Utah v. Strieff and Riley v. California

Two Important New Precedents for Criminal Lawyers

While drafting a couple of motions to suppress this week, I ran across two cases recently decided by the Supreme Court, that both deal with important issues for searches by law enforcement.

The first, Utah v. Strieff deals with Narcotics detectives who recovered narcotics and drug paraphernalia from an apparently unlawful investigatory stop. In this case, the specific reason for the stop was because they witnessed the suspect leave a house that was suspected of selling drugs.   Usually, police officers cannot simply stop people, or suspects because of this reason, though this reason, or others like it are typically used by law enforcement for racial profiling. However, in this particular case, the court held that the evidence seized from the suspect was admissible, because of a pre-existing arrest warrant. All in all, the court held that if there is no flagrant police misconduct, and a police officer finds a valid arrest warrant on a suspect, then evidence seized because of that arrest is admissible, even if its unconstitutional. This is troubling for a number of reasons. First, in light of the racially charged circumstances taking place throughout the United States, the requirement of “flagrant police misconduct” is left open to interpretation by the courts. This creates a whole host of problems, especially which the lack of liability assigned to law enforcement by the courts recently. Secondly, from a defense lawyer’s perspective, all that prosecutors will have to prove in court is that the discovery of the warrant attenuated the connection between the unlawful stop and the evidence. Pretty low bar to clear in my opinion. [Ed. note: take care of those warrants before driving: help your lawyer help you!]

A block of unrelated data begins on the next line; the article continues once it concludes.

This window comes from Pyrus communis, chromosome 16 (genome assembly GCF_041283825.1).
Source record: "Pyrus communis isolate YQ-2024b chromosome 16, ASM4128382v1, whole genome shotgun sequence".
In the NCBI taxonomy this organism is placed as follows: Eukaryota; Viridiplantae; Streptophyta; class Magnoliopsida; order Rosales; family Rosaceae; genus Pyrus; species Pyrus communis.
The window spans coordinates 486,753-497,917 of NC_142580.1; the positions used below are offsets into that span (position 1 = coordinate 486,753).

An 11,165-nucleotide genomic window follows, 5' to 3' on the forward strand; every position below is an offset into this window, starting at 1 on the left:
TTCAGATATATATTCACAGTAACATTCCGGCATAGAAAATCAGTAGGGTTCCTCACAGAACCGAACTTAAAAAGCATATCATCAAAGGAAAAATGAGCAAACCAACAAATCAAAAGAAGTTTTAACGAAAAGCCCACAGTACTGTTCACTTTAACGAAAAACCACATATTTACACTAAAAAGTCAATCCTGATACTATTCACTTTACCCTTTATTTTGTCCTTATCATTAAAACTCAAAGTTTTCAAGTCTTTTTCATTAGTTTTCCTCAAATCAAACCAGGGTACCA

The second case, Riley v. California, is a case that deals with cellphone evidence. As people prove to be increasingly dependent on smartphones, as well as other cellular devices, this case sets a precedent that could prove to be very helpful for criminal defense attorneys. In Riley v. California, the Supreme Court ruled that the search of electronic data on a cellphone seized pursuant to an arrest is unconstitutional. For possible clients reading this, or people in general, do NOT give away consent for law enforcement to search your cellphone. The right to hand it over to them is yours, but in most cases, it will not help you. For attorneys, simply keep this in mind. For an in-depth analysis of Riley, take a look at Drew Willey’s Defender article.

I hope that the understanding of these two cases will prove to not only be helpful for attorneys, but for people of all ages, race, and creed in general.